NATO wants your railway for US tanks
NATO needs civilian infrastructure in Europe to meet its growing military requirements, Secretary General Jens Stoltenberg said ahead of a meeting in Brussels. This will mean coordination with national governments and the private sector, he added.
Defense ministers from the 29 NATO states arrived in Brussels to begin discussions on a “revision” of the NATO Command Structure. What is envisioned is a new command to protect sea lines between North America and Europe, and another to “improve the movement of troops and equipment within Europe.”
Stoltenberg believes that a revision of NATO’s structure is necessary to tackle the alleged threat from Russia. Thus, for the purpose of “deterrence and collective defense,” the alliance wants European roads to be ready to handle the rapid mobilization of tanks, artillery and the like.
“This is not only about commands. We also need to ensure that roads and bridges are strong enough to take our largest vehicles, and that rail networks are equipped for the rapid deployment of tanks and heavy equipment,”
Stoltenberg said Tuesday at the pre-ministerial press conference. “NATO has military requirements for civilian infrastructure, and we need to update these to ensure that current military needs are taken into account.”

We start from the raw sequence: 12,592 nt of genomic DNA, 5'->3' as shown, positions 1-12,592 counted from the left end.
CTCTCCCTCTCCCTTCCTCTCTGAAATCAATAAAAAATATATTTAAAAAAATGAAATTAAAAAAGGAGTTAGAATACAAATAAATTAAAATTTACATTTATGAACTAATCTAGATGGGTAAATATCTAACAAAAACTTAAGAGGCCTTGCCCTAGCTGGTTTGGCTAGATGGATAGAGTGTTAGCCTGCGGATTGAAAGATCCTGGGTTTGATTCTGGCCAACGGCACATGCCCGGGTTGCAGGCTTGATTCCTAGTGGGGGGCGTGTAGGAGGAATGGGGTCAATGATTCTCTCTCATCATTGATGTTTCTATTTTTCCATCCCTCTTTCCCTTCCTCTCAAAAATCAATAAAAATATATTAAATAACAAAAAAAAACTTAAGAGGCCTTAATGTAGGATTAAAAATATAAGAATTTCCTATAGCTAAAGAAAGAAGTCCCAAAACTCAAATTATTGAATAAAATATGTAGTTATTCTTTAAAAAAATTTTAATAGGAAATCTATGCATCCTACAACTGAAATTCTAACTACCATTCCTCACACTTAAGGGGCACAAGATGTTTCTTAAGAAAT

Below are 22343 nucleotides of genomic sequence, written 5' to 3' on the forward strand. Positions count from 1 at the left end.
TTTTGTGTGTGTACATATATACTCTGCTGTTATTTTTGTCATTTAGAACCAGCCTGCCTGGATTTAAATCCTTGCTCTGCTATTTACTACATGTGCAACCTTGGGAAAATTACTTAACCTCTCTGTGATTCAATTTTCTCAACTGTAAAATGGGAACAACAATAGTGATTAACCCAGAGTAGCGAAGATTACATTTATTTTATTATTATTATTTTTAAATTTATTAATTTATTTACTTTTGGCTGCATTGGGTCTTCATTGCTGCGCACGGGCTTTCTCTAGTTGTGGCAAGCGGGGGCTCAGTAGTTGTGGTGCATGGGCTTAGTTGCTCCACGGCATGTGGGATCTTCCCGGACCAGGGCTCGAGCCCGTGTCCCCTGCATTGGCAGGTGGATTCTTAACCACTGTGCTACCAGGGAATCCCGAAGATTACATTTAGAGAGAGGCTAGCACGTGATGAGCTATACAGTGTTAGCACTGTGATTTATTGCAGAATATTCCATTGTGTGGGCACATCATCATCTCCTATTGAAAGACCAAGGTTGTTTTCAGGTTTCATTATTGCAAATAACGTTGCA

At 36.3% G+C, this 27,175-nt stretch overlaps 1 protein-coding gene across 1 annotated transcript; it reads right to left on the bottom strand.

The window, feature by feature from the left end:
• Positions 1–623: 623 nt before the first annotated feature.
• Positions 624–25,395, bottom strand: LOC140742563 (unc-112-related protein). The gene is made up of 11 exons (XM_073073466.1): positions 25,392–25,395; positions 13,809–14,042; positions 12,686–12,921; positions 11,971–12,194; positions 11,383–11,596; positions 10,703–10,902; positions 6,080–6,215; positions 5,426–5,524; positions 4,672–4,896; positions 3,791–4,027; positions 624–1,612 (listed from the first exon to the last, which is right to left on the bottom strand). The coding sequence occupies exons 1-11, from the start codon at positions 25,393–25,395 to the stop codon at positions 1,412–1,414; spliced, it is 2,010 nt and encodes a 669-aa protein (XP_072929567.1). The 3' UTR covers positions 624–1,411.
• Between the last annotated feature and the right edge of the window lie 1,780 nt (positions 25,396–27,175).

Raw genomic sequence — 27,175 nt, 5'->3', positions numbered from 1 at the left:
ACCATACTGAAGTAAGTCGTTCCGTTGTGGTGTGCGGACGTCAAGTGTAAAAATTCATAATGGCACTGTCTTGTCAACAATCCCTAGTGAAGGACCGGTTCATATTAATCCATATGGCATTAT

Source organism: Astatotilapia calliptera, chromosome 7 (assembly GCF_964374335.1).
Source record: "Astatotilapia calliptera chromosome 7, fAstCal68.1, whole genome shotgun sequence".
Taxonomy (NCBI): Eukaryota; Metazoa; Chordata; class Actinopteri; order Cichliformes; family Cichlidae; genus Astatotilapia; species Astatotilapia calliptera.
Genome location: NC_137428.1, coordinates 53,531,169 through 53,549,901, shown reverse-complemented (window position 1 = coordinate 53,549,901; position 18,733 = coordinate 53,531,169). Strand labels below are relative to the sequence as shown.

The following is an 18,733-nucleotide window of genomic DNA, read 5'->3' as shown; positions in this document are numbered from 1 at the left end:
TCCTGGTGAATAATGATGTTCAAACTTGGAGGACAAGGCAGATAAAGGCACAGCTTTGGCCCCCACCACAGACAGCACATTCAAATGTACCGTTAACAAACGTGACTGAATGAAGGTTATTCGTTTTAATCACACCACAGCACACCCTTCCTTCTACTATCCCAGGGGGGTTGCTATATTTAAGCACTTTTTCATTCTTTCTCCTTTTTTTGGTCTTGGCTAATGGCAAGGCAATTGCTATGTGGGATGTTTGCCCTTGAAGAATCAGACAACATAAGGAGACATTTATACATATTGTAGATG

NATO hopes that national governments and the private sector will cooperate to take the measures necessary, emphasizing that the European Union has an “important role to play.”
While troop and equipment movement across Europe will be demarcated, the proposed Atlantic Command, Stoltenberg believes, would strengthen the military bloc’s “ability to protect the sea lines which are so critical for a transatlantic alliance.”
“We have to be able to move forces, troops, across the Atlantic from North America to Europe. And it will include a command which is focused on and responsible for the movement of troops within Europe, which is of course also of a great importance,” Stoltenberg said.
NATO currently has seven commands with a total of some 7,000 personnel, compared with 33 and 22,000 respectively at the height of the Cold War. Stoltenberg argued that the new structure is needed to adapt to NATO’s reality in the present security climate.
“We have been very focused on out-of-area expeditionary military operations, now we have to continue to be focused on expeditionary operations but at the same time increase the focus on collective defense in Europe, and that's the reason why we are adopting the command structure,” Stoltenberg explained.
It is also hoped that there will be the possibility of integrating into the cyber domain.
“In every military operation, in any foreseeable possible military mission or operation of NATO, there will be a cyber component, so cyber is more and more integrated into everything we do and therefore we will also discuss how we can strengthen... the cyber element” the secretary general said.
Russia has yet to comment on the proposed changes. Moscow, though, has repeatedly voiced concerns over NATO’s buildup on Russia’s borders, which has accelerated in the wake of the Ukrainian crisis. Late last month, Russian Defense Minister Sergey Shoigu said Moscow needs to be mindful of its western borders.
“We’re implementing a set of measures to neutralize the emerging challenges and threats,” Shoigu said.
He added that the Western Military District will receive more than 1,800 pieces of new and modernized hardware by the end of this year.